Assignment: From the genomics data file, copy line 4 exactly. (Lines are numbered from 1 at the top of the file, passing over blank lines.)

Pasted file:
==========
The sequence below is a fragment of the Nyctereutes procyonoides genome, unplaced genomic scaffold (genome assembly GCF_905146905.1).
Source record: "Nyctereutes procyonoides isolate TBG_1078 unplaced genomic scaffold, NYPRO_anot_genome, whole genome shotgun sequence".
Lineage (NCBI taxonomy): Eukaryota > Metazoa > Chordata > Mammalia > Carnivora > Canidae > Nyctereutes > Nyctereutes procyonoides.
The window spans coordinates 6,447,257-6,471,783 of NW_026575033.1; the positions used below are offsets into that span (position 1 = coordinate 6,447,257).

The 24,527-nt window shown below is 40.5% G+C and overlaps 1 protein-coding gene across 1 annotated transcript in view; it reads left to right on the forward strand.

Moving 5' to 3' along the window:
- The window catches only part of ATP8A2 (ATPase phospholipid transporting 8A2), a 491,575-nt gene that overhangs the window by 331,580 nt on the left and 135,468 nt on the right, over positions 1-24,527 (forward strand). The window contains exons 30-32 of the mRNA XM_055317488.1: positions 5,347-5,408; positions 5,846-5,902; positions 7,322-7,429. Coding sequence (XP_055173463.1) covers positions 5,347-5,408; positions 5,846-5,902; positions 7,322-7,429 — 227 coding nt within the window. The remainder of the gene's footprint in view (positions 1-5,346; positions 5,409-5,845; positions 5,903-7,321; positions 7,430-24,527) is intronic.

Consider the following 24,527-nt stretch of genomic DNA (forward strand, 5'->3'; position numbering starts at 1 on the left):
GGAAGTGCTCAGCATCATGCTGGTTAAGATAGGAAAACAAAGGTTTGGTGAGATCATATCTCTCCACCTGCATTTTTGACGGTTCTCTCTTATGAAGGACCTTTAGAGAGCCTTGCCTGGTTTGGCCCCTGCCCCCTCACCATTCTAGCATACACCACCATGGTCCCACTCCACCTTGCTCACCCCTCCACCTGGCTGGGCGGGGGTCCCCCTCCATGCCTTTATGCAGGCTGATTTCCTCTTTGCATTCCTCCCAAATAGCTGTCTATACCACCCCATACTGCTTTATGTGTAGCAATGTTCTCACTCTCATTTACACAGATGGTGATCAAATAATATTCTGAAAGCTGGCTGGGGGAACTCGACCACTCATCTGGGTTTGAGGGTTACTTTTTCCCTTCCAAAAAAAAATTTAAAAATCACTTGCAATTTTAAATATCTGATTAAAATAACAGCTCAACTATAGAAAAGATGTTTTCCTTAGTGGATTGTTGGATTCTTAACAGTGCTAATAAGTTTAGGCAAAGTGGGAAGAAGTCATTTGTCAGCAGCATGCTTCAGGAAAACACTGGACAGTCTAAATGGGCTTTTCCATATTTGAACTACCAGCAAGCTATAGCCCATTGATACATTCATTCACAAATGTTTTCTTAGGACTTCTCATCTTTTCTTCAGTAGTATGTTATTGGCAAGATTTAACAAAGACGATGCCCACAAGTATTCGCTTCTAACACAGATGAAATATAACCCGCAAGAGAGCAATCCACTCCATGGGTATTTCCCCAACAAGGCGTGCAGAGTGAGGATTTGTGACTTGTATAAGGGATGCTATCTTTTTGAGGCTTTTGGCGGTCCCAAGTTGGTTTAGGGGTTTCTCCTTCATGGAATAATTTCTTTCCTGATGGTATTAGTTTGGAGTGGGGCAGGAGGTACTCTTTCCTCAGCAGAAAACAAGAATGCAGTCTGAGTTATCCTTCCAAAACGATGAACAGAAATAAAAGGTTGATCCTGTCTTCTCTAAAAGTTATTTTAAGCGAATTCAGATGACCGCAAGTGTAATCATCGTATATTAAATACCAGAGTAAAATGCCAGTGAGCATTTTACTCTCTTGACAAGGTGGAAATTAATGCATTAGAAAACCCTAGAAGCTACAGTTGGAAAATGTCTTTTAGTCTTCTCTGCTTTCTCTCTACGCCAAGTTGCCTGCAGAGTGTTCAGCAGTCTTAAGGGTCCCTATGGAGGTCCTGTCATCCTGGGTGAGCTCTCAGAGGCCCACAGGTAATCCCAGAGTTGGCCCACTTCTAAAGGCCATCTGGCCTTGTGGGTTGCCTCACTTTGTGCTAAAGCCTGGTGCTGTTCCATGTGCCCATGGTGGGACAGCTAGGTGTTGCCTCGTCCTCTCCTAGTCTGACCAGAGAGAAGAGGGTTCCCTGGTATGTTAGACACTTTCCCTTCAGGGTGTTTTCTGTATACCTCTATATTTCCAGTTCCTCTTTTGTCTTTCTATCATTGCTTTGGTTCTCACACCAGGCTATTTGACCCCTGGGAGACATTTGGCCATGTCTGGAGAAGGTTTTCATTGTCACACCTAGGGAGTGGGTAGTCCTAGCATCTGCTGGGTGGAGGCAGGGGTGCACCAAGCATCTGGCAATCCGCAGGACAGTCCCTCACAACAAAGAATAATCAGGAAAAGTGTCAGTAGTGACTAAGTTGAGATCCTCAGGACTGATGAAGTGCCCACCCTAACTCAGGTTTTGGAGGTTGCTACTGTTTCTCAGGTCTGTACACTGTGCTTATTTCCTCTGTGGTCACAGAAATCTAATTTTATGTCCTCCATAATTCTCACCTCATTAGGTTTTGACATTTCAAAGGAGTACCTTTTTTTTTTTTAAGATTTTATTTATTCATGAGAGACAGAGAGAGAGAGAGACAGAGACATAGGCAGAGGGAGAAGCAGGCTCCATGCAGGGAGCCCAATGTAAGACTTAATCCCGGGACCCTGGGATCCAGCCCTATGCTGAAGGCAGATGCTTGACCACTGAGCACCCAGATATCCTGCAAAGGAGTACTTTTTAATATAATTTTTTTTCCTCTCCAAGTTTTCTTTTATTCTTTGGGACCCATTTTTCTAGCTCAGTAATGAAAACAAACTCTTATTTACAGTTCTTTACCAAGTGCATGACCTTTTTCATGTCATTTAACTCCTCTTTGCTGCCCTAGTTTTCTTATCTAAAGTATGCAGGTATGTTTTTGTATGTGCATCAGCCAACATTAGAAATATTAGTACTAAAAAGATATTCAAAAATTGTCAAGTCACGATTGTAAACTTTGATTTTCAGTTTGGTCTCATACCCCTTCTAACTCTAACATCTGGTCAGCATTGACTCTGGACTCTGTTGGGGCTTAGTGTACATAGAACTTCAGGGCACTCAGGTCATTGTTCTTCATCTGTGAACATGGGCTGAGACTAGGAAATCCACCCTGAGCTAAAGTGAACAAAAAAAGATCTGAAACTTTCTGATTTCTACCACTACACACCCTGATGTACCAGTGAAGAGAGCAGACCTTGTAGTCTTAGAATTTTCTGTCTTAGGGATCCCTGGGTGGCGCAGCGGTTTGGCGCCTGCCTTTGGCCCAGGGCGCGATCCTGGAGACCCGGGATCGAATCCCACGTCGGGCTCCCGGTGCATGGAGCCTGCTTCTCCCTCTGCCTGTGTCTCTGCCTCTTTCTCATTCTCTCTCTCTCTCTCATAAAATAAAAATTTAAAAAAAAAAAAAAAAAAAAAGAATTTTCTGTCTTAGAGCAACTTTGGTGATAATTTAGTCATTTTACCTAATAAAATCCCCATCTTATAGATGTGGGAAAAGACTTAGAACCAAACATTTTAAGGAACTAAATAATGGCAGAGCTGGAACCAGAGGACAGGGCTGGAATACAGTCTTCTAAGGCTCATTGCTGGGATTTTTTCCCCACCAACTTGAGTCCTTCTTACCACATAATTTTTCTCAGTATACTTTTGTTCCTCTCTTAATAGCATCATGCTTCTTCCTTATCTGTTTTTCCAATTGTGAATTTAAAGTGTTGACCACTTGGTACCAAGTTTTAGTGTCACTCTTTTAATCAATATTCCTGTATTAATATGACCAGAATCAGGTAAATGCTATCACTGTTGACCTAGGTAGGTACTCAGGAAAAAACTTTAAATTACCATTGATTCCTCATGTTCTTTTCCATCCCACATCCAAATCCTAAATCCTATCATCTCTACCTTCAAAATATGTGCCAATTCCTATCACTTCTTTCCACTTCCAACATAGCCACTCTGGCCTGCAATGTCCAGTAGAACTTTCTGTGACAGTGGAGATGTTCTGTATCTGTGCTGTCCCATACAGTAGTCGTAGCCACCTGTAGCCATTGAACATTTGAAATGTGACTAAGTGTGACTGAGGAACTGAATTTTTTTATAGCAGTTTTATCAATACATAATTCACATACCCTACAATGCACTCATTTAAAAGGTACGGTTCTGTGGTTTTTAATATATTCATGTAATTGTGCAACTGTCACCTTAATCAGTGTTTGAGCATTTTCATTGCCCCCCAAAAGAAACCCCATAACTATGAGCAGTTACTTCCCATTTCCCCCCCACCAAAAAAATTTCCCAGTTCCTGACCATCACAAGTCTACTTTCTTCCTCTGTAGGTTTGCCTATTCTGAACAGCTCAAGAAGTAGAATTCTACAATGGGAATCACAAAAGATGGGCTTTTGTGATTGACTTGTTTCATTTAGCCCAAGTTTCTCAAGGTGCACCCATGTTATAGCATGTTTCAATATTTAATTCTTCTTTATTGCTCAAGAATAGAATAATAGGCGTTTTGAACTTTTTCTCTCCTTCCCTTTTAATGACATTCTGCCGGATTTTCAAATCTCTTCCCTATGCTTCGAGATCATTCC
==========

The window spans coordinates 6,447,257-6,471,783 of NW_026575033.1; the positions used below are offsets into that span (position 1 = coordinate 6,447,257).